Rough Traces
by Jason Wesco

(Shake Dust Press)

For me a good review has to be like an optical illusion. It has to show two things at once, like those two faces and the vase together, Rubin's Vase, I think it's called. They are inextricably bound and each only a part of the story. Fact is some readers need eyes and chins to determine whether the work is worth seeking out. Others are more interested in knowing if it can hold flowers. So for this, my first real review, I decided to sit in the hot sun and try to get inside this book, see what Wesco is trying to say and what you might need to hear, both at the same time.

Rough Traces is small towns and real people honored with enjambment. From the cover of young, vintage smiles giving it up for a chance at history through to the last perfectly metapoetic line, the works here are like a good Whiskeytown song, like trading in your shiv for a pocket knife handed down to family. You'll find a sincere appreciation for what came before, with the poet himself glancing now and again at his own reflection in storefronts and rear views on his way to the next dying town.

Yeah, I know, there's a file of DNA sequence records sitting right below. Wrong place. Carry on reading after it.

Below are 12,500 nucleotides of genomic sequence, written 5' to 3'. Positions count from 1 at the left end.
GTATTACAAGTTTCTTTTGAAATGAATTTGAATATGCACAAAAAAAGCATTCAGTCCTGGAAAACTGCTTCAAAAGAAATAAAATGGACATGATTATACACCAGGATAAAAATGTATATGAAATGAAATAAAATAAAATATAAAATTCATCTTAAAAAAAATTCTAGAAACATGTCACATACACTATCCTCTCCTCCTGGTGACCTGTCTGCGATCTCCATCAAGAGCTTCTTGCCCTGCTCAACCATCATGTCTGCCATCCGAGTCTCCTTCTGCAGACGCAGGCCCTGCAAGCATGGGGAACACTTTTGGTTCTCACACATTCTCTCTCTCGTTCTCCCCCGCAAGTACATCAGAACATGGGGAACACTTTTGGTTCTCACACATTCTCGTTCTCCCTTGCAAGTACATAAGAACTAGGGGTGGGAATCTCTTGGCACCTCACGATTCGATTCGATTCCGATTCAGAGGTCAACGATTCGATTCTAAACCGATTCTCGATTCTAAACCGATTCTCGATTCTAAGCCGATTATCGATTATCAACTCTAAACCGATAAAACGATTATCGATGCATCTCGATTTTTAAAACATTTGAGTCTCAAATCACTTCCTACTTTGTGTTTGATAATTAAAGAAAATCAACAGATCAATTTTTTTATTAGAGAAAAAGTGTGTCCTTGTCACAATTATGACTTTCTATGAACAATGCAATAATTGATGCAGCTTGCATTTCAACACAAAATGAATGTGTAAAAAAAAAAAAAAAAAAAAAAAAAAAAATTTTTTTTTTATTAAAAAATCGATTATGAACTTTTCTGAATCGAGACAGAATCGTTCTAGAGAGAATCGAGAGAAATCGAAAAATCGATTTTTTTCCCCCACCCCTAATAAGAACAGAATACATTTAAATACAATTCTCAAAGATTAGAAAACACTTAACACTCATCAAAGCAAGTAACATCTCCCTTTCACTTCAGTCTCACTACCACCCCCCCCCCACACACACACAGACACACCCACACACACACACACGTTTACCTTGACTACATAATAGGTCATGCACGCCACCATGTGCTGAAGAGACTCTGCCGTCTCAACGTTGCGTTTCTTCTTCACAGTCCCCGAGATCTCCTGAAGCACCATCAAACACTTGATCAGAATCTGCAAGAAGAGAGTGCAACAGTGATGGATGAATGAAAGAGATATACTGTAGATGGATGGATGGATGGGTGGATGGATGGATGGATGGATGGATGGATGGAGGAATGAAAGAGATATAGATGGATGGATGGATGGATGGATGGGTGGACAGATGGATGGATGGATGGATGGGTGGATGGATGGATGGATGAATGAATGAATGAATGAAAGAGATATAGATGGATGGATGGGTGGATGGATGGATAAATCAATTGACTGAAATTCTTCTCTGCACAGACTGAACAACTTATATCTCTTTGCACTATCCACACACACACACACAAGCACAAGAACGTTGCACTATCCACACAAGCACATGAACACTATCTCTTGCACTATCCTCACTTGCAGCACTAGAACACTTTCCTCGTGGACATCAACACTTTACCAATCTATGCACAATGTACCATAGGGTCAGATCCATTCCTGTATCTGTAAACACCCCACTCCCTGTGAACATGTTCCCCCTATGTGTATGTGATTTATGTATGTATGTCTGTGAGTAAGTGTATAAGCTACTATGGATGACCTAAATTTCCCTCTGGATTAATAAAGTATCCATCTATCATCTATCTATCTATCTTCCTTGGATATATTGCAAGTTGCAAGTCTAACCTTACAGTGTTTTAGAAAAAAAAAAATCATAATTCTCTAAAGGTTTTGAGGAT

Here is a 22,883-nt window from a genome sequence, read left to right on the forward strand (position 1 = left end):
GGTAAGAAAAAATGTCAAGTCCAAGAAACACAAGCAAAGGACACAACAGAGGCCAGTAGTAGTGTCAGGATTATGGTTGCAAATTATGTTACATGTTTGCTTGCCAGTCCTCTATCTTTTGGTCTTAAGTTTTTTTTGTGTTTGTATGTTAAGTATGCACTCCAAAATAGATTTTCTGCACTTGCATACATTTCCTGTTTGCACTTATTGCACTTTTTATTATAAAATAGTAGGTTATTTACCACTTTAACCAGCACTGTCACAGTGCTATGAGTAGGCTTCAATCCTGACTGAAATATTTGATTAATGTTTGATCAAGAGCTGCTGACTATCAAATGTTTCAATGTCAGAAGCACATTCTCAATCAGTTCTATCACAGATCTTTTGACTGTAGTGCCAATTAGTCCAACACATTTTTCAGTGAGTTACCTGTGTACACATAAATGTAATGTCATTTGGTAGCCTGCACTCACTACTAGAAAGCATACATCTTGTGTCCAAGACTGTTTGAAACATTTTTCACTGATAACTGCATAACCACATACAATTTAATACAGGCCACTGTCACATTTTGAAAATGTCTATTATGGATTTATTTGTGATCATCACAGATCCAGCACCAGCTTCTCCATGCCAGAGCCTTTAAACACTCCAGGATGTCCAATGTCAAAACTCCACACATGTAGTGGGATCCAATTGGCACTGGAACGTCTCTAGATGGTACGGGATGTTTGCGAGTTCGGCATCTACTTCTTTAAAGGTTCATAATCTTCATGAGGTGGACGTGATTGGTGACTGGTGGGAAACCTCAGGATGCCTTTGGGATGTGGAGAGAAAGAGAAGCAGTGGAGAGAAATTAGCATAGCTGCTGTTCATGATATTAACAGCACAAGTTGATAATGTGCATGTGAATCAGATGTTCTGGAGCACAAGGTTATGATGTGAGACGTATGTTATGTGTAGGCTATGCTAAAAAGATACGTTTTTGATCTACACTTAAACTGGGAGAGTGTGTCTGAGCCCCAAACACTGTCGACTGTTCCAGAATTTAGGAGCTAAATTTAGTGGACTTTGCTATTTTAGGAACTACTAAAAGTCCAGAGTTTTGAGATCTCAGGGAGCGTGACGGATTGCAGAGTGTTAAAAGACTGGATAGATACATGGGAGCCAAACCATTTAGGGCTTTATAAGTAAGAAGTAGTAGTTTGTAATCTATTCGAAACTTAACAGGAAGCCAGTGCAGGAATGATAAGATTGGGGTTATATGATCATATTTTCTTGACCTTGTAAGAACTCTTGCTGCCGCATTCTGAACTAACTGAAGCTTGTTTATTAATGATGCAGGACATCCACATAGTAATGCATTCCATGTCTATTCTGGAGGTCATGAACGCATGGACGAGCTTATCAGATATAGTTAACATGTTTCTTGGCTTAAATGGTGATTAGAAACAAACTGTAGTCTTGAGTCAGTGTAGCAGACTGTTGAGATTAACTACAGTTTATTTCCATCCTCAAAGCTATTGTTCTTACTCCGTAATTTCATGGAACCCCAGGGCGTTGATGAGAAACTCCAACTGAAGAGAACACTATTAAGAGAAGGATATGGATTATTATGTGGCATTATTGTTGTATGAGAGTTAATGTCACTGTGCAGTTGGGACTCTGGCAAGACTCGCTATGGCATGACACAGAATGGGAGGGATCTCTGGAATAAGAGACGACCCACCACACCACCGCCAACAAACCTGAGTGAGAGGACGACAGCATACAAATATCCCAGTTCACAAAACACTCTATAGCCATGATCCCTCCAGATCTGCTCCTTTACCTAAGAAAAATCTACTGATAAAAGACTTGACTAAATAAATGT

It's about the people- bikeless bikers, unnamed loved ones, and nostalgic porch rockers as in the sublime "Delilah Shopteese and Her Pug Ruckus."

Cecil Hanratty, says
she gives off something
he ain't smelt since
God himself was in
knee pants and whistling.

It's about places-dusty stores and whole states seen in microcosm and daguerreotype ("Gorgeous George's Used Hat Emporium", "Pennsylvania"). You're beside him hearing what he sees taken down on napkins or from the corner of his smile.

It's also about mile marker moments that give it all a meaning for you, like in "She Says Timothy", a piece published here in Whistling Shade. It's haunting and tender and familiar in a way I'd be a fool to try to explain.

I step behind her and
say something soft.
walk her to the guest
room and help her out
of her apron. She lies
on her side and closes
her eyes. I say easy and
sleep and picture this
bed in a field of
rye, maybe, or timothy.

Now I'm one to look for an angle. I've seen enough skewed trucker caps on twenty-somethings to question new authenticity. But I'll tell you this, if Wesco's doing that here, he's doing it with such heart or talent that I just don't care. I thoroughly enjoyed the pieces in this 73-page collection, worth every cent of the ten dollars he's asking.

Finishing Traces I wipe my brow and it hits me that what Wesco has accomplished here is more than a collection of corn-fed ponderings and rusty locks put to ink-he's done Rubin one better in creating a shifting illusion of places, faces and moments that works no matter what it is you think you're seeing.

- Michael K. Gause